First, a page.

Cash-for-Gold Not a Market Top Signal

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"Buying gold now clearly makes sense as the mug-punters are still sellers."

It is worrying to switch on German TV and see a 'gelt fur geld' (cash-for-gold) ad. Four years ago, TV ads for courses in how to flip U.S. real estate were a signal that the market was near the top.

Yet the real estate ads were about how to buy property. The cash-for-gold ads are about selling gold jewelry for instant cash—presumably at a rate that is considerably advantageous to the advertiser.

'70s Silver Coins

There is a past precedent from the late 1970s—selling pre-1947 silver coinage for more than double its face value was all the rage in the UK. After a while all these coins had been taken from circulation and melted down by dealers. But that was long before the 10-fold increase in the silver price.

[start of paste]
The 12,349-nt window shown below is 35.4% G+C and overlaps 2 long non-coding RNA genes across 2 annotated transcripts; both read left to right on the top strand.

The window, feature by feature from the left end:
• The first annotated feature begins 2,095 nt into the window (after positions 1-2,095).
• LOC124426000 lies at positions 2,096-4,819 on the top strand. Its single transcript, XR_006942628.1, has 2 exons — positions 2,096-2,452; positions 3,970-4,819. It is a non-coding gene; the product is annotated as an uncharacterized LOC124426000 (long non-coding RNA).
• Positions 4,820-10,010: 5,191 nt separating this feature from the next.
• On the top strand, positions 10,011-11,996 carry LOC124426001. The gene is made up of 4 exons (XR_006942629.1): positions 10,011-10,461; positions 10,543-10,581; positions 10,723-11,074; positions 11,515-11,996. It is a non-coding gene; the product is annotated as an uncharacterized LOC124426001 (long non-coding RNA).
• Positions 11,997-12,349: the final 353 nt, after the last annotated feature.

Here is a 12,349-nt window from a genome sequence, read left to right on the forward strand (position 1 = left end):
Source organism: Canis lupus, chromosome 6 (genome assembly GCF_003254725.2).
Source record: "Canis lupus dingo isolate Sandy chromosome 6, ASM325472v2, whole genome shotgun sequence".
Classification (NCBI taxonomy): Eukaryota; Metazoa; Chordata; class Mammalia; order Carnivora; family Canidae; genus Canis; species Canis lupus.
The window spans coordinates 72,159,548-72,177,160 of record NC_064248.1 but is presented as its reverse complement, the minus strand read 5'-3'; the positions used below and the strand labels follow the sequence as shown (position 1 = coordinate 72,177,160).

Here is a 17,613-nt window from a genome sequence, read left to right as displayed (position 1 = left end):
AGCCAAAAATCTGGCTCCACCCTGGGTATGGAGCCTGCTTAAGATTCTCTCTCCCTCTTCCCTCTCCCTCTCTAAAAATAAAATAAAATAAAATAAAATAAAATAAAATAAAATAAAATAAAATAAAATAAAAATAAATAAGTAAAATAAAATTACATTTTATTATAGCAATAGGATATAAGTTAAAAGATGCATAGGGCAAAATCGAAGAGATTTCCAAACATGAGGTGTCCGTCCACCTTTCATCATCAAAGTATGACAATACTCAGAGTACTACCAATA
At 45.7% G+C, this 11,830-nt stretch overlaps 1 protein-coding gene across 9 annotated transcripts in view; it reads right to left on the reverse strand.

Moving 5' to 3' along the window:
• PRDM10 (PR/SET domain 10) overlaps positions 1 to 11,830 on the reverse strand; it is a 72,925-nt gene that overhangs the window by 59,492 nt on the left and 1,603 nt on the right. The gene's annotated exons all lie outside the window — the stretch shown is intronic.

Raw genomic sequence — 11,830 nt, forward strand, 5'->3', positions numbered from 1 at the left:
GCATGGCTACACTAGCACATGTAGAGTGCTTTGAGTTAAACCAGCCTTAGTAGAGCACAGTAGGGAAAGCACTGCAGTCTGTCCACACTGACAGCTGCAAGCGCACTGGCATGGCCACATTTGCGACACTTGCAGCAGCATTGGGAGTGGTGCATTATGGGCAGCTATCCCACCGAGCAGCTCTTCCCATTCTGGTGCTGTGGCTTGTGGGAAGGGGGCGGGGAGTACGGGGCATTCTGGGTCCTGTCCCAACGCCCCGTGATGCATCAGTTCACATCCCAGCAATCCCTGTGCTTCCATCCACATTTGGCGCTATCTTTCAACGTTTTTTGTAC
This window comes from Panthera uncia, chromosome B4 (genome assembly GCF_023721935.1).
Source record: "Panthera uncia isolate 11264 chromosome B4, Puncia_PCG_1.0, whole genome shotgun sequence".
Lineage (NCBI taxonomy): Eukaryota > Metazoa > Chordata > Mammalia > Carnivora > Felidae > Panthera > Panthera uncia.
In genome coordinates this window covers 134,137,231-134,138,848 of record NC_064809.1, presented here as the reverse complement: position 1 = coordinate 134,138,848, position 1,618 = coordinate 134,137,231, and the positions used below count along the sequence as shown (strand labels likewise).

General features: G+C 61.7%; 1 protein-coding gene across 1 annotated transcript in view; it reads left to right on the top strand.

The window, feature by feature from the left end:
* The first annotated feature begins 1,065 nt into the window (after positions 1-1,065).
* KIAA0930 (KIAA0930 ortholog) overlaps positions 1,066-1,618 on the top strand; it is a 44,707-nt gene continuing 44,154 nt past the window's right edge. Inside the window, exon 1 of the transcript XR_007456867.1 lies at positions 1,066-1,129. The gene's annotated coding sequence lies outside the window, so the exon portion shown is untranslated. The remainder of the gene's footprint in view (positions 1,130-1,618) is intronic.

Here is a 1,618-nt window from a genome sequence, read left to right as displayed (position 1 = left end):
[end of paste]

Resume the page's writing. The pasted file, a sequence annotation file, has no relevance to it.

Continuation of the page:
So perhaps it is no different this time. The cash-for-gold ads are a symbol of a developing bull market in precious metals—not the actual top itself.

Still Time to Go

If the 1970s are a precedent, the silver coins were pretty much gone by 1978—two years before gold and silver hit their highs (a price still to be matched by silver today), and gold is not that much higher either.

Just adjusting for inflation would give us very much higher prices. Retail investor interest in buying and selling gold and silver is just a part of an evolving bull market. It does not signal a market top.

In the case of real estate flipping in 2006, that did signal a market top because the professionals were no longer buyers but purveyors of courses to tell others how to get rich. Buying gold now clearly makes sense as the mug-punters are still sellers.

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